India is becoming a battleground for vitamins and dietary supplements as more players enter the market and established companies fight for market share. Euromonitor predicts that the market will grow 33 percent by 2013. Key participants are Amway, with 19.9 percent of the market, and Danbur, with 11.8 percent. Heinz India is third overall, followed by Ranbaxy Laboratories and Pfizer, with 4.6 percent each. The market is being driven by urban consumers concerned about stressful lifestyles, pollution and digestive complaints. Swedish cosmetics company Oriflame will launch some of its wellness products in India later this year, and Emami plans to introduce a range of over-the-counter (OTC) drugs for stress relief, diabetes and blood pressure.
Pradipta Mukherjee / Kolkata , "Amway, Dabur to sweat it out over vitamins, dietary supplements", Business Standard, May 08, 2009, © business-standard.com
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American Academy of Environmental Medicine Warns Against GMO Foods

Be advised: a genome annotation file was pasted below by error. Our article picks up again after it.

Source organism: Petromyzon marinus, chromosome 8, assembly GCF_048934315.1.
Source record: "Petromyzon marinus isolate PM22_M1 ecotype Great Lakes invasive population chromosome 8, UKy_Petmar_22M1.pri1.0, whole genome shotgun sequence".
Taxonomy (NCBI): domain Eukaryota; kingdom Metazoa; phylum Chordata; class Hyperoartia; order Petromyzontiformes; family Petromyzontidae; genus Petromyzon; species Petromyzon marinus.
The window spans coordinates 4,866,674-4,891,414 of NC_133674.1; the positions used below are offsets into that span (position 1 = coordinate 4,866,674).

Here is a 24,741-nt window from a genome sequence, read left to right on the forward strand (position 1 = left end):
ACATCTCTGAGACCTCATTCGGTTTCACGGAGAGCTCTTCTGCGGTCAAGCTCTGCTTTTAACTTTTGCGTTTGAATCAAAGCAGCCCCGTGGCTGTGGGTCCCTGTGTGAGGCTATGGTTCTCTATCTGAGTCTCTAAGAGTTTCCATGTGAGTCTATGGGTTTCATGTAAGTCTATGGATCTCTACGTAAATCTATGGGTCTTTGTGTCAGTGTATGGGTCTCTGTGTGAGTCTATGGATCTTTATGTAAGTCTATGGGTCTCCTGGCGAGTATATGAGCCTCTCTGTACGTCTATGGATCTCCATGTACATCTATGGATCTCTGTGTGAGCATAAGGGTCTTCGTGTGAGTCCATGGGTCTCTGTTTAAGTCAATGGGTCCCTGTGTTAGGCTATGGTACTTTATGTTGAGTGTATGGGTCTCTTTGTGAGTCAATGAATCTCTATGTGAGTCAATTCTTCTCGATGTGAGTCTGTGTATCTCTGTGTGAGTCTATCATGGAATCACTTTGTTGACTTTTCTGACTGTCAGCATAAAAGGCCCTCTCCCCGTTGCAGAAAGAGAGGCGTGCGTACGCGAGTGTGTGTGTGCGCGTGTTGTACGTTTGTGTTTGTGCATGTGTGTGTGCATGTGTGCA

May 8, 2009: 05:14 AM EST
In a review of studies, The American Academy of Environmental Medicine (AAEM) finds a range of concerns and warns against the possible dangers of using genetically modified organisms (GMOs). For example, lab studies conducted on animals show a very high mortality rate for those fed with GM soy and GM cottonseed compared to the control subjects fed with natural foods. AAEM finds that “…it is biologically plausible for Genetically Modified Foods to cause adverse health effects in humans” and is advising physicians to educate their patients about possible risks. AAEM is also calling for, amongst other things, a moratorium on GM foods.